The aim of the conference is to promote the latest results of coral and reef research conducted from a unique paleontological perspective.
The IFCRS conferences (13 editions to date) are the most important global forum for scientists studying fossil corals, reefs and reef organisms in the contexts of climate change and the evolution of coral reef biodiversity.
Today’s reef environments are some of the most vulnerable marine ecosystems to changing climatic conditions. Climate change models assuming an increase in atmospheric CO2 concentrations to 560 ppm by the end of the 21st century predict the extinction of most of today’s known shallow-water reef environments due to acidification and increased surface water temperatures that cause a disruption of the symbiotic relationship between coral and algae (known as coral bleaching). However, recent research suggests that not all corals have the same potential to survive change, and the key to understanding these differences lies in their geological and evolutionary past. These organisms, representing three major phylogenetic lineages, evolved over at least 400 million years in seas with drastically changing pH, geochemical composition, temperature, and oxygenation of seawater resulting in a multitude of adaptations. Information on conditions of ancient seas can be read with extreme precision by measuring biogeochemical and isotopic signals from fossil coral skeletons as well as modern corals grown experimentally under simulations of past geological conditions.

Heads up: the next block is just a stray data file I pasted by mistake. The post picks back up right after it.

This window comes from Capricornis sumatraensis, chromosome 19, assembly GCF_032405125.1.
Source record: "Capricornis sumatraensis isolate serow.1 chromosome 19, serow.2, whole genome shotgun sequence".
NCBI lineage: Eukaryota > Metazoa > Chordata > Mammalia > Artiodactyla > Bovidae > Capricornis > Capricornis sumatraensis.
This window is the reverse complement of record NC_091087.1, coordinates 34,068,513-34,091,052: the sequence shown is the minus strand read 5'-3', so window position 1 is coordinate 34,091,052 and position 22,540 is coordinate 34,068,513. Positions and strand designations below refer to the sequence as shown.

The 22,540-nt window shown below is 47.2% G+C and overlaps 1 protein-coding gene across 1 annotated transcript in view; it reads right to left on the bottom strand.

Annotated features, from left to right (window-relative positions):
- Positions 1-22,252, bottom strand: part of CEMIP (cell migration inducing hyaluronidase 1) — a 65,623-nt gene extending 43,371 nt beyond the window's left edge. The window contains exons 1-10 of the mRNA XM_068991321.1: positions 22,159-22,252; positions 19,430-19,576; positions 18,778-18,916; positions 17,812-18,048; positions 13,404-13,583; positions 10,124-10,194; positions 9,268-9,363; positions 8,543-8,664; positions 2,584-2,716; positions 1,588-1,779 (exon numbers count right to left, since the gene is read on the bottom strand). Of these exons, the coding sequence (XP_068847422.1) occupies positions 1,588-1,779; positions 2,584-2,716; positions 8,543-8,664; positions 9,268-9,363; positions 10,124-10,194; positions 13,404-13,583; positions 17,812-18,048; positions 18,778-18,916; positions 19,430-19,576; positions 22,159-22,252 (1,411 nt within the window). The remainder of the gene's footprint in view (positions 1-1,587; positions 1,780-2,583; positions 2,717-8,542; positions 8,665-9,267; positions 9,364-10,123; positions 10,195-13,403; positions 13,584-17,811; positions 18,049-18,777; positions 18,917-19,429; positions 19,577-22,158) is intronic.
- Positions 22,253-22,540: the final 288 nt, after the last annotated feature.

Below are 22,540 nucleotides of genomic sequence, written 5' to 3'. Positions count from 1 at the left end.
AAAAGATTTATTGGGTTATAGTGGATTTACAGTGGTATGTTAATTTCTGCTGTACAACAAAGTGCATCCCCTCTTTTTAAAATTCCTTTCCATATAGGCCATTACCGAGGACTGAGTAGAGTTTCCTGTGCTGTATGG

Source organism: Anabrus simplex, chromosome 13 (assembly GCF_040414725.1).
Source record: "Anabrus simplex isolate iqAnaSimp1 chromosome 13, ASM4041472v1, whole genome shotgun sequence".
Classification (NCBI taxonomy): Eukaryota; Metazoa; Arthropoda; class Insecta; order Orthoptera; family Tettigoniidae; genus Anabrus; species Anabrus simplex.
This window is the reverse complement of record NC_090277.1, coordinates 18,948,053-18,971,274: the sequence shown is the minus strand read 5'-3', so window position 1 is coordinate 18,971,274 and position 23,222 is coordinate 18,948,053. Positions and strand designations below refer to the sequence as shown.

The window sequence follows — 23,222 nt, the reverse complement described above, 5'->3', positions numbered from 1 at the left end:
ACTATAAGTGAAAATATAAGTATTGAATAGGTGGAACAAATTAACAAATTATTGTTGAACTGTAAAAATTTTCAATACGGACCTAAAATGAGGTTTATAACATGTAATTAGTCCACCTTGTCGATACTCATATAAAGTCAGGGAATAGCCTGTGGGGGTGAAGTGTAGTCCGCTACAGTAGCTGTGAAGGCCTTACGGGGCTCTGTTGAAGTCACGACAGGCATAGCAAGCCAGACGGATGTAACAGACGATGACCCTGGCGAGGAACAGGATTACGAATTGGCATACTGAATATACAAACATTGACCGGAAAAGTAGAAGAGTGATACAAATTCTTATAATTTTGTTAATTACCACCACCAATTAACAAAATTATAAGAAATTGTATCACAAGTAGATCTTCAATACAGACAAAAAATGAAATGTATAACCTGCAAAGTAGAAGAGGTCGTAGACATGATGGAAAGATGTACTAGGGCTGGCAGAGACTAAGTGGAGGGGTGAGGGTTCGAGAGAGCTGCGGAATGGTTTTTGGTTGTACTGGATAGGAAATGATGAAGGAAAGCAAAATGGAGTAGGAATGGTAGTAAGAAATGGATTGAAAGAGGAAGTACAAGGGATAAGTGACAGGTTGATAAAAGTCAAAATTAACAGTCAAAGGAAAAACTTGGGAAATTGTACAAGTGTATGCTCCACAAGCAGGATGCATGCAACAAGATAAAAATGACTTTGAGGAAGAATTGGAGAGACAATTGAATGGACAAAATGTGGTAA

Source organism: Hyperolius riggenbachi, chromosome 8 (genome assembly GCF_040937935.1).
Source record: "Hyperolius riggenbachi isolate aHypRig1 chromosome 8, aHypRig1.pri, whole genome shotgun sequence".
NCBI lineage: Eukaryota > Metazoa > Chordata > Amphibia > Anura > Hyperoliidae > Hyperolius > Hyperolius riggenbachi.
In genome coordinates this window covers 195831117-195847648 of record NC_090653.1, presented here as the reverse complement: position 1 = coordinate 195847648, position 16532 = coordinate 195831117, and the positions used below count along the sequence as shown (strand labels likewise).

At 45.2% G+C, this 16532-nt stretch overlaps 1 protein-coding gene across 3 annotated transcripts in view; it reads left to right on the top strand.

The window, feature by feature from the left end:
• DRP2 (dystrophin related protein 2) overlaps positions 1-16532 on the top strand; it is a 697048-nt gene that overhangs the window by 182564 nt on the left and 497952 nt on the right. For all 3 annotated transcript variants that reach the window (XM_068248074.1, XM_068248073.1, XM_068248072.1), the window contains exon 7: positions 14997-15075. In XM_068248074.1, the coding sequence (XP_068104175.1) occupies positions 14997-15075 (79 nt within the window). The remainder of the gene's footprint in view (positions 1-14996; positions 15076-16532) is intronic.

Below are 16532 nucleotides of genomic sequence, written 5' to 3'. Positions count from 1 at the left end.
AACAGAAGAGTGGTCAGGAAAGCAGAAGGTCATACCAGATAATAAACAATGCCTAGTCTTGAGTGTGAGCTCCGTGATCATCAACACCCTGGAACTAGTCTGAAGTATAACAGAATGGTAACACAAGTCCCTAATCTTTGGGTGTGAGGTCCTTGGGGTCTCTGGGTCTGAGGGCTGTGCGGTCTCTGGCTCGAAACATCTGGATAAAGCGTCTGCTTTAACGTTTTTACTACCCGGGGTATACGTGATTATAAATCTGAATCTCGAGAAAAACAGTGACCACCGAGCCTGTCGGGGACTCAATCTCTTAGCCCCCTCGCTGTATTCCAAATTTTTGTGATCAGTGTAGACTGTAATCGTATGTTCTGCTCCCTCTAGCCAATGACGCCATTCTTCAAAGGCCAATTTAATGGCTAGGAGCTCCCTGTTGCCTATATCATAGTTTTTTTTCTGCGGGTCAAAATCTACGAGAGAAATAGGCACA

The leading theme of the conference will be the study of corals from mesophotic and deep-water environments (motto: “Going deeper”), as these environments are now potential coral refugia in the event of extinction of shallow-water reefs. The fossil mesophotic reef environments in Poland are well understood and represent the first preserved reefs of modern type in the world.